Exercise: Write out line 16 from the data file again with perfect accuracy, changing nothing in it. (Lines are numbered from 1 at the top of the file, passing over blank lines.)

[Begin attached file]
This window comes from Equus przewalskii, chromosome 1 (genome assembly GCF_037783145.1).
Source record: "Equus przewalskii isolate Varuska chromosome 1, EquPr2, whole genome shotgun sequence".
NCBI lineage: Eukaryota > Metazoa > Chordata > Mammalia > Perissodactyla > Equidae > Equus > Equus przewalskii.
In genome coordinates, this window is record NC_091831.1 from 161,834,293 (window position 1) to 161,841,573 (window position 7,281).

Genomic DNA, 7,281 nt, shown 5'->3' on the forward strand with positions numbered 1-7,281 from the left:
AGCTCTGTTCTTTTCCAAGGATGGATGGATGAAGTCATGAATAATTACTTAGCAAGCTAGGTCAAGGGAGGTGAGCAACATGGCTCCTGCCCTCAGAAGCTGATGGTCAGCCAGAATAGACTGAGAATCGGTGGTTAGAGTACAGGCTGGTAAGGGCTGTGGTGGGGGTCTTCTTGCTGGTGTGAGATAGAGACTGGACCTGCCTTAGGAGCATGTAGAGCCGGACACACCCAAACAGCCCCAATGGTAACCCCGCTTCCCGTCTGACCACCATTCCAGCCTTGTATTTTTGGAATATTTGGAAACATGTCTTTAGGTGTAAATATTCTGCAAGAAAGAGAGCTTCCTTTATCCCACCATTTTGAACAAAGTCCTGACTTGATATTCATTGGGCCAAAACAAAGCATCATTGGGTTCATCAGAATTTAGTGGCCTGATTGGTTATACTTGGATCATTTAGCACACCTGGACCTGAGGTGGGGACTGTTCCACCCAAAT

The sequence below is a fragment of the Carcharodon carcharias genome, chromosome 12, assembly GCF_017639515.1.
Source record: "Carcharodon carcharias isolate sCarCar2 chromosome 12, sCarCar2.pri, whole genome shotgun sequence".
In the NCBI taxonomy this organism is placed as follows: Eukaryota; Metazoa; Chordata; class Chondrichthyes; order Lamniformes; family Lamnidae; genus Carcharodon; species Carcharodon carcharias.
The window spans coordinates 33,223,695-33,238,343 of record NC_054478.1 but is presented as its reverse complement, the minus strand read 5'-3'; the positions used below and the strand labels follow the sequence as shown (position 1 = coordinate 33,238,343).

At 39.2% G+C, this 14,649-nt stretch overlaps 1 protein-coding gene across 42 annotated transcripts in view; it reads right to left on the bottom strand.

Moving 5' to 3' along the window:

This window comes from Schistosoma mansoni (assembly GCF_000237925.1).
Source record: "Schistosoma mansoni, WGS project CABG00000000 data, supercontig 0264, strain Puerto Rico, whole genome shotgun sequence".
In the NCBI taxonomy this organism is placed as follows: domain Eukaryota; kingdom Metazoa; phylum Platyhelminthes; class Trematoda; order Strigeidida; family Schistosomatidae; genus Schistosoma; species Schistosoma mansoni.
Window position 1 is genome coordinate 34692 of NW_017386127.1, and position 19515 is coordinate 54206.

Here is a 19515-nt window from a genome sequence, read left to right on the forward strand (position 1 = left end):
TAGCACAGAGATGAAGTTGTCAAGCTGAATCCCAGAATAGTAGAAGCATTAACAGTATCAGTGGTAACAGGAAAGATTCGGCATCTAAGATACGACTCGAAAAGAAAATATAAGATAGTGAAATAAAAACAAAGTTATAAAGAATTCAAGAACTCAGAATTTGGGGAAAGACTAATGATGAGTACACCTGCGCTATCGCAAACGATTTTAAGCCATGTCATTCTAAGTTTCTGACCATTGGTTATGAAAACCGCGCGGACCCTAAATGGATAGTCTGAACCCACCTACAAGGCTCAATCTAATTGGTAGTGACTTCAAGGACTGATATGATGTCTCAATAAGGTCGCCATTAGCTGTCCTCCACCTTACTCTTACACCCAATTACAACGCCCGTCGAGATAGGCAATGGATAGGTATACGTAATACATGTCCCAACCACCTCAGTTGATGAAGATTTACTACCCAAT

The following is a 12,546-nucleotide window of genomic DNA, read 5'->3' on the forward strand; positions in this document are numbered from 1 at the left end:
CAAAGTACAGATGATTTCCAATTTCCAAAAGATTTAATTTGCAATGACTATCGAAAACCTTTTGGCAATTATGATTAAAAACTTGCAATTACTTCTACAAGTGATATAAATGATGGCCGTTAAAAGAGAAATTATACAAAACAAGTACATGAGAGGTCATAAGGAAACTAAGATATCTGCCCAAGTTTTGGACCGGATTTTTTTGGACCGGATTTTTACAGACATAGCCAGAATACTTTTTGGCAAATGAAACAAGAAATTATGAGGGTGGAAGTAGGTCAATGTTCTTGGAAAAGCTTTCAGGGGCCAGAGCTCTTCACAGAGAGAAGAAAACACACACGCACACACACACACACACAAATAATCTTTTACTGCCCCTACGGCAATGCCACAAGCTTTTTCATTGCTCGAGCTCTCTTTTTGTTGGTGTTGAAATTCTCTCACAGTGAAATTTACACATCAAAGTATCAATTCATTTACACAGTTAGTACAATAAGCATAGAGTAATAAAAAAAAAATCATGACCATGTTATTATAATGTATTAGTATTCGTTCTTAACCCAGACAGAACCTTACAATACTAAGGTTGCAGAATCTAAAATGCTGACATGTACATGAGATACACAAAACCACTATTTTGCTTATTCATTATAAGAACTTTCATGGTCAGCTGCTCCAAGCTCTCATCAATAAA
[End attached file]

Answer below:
Window position 1 is genome coordinate 34692 of NW_017386127.1, and position 19515 is coordinate 54206.